Dog training collars can be a daunting subject for dog owners – even trainers have mixed views on what’s the best! However, dog training can become a lot easier when you use the right tools and equipment.
The key to training a dog is to make sure they understand what behaviour you want them to do. Many dog trainers believe that a dog should perceive correction as ‘unpleasant’. After all, if there is nothing unpleasant, then there is nothing avoidable, and the objectionable behaviours will continue. Right?
This is not always the case. Many undesirable behaviours occur simply because they are inherently reinforcing to the dog – they get the dog what it wants; they work! If a dog lunges and barks at another dog and the other dog moves away, that behaviour has produced the dog’s desired response; increasing the distance between them and the strange dog. However, many people reprimand their dog for a behaviour, without teaching the dog what they want them to do instead.
It’s important to first train the dog, so it understands the behaviour you want it to do. For example, if you’d like your dog to walk on a loose leash, you need to train the dog to walk next to you and do this in a low-distraction environment.
Some dog trainers justify the use of certain highly punishing dog training collars stating that it’s the same method that a mother dog uses to train her puppies. In a litter, the mother or dam of the puppies corrects puppy biting by gently nipping them. This is why, many dog trainers and vets recommend dog training collars to train dogs. In some cases, dog training collars can even save dogs from a one-way trip to the dog shelters. However, some dog training collars such as electric shock collars and prong collars have been shown to increase aggression and stress in dogs.
In this guide, we talk about the different types of dog training collars and also answer some questions about them.
Table of Contents – Dog Training Collars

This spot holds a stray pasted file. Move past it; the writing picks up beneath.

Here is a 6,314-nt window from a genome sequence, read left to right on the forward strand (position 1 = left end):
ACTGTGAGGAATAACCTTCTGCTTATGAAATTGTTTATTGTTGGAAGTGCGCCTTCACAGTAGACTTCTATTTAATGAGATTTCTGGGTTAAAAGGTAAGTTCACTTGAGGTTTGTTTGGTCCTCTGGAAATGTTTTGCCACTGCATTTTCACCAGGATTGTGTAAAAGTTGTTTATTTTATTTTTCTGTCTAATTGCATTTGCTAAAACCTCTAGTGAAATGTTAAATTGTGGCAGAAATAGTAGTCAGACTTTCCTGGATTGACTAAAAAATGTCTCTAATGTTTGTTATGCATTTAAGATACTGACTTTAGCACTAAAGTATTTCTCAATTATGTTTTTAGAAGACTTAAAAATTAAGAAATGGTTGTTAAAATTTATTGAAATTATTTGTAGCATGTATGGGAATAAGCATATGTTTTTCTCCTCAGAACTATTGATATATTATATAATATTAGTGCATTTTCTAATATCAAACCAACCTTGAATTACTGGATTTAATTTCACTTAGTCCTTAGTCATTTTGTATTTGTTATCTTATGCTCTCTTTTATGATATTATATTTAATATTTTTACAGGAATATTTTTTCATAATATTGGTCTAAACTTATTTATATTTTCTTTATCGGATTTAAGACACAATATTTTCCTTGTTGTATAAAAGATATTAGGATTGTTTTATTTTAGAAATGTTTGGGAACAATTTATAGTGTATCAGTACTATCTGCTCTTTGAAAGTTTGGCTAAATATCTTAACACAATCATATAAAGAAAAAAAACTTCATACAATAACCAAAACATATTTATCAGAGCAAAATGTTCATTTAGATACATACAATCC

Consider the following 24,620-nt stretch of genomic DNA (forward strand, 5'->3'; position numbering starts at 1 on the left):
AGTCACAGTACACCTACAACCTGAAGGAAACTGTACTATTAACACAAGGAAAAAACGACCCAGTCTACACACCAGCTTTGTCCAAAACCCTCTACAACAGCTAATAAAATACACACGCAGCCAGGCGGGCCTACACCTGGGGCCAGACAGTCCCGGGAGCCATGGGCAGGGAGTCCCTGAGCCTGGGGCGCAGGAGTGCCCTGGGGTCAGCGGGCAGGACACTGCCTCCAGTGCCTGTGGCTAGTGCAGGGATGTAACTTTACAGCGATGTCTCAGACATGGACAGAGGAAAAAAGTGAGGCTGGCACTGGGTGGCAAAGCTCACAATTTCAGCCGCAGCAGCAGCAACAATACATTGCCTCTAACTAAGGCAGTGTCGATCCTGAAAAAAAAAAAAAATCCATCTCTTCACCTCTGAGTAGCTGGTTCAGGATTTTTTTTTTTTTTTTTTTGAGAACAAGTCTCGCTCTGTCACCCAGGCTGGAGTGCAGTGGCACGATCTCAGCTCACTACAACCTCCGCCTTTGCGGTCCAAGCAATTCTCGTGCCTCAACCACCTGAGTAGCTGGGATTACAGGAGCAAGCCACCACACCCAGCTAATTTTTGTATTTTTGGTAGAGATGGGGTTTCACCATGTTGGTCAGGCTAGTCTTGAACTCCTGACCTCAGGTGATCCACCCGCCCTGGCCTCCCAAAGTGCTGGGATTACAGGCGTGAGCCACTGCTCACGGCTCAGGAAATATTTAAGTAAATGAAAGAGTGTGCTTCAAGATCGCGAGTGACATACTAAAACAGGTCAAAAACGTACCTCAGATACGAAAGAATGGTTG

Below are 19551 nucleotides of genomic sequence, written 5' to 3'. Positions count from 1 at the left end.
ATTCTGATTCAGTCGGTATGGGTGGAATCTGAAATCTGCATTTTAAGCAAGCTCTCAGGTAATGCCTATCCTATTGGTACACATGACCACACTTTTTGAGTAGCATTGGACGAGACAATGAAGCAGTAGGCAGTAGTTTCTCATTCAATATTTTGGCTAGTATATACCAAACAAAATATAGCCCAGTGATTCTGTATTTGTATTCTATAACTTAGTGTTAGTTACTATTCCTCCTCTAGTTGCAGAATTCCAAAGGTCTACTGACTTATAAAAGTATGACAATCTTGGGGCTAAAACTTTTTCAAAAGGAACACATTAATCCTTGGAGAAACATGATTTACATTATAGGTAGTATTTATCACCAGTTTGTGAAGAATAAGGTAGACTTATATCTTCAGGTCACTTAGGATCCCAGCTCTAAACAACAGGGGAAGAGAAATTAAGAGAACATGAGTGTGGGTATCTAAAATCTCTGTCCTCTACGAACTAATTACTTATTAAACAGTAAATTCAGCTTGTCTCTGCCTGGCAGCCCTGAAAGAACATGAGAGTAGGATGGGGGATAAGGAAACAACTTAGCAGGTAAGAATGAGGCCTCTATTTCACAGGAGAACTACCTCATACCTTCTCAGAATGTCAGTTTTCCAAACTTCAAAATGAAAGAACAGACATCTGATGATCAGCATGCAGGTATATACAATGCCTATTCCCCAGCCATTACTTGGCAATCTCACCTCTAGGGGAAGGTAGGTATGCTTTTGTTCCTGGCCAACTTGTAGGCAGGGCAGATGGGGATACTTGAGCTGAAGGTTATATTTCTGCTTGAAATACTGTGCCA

- Types of Dog Training Collars
- Do Dog Training Collars Work?
- What Type of Collar is Best for Dog Training?
- Are Dog Shock Collars Illegal in Australia?
Types of Dog Training Collars
Flat And Rolled Collars (Fixed Buckle Collars)
These are general-purpose collars that your pet can wear indoors and outdoors. Its main purpose is to attach a leash, and most come with D-rings for that. You can also place ID tags on the collar for easy identification in case your pet goes missing.
A flat collar should fit snugly (not too tight, not too loose) around your pet’s neck. You should be able to slip a finger underneath the collar. It should cause chaffing or irritation to your pet. Look for softly padded fabric collars or pure leather collars.
Avoid using flat collars for dogs that pull, are aggressive, or are known escape-artists. Even properly fitted collars won’t be able to restrain a determined dog who can back up, shake, and easily escape.
Choke Chain Collars (Working on the same ‘choking’ principle are Slip leads, but they are made from fabric and not a metal chain)
The term “choke’ is a misnomer since the purpose of these collars is to not choke the dog. The tension on the dog’s neck can be tightened and released quickly once you release the tension on the attached leash.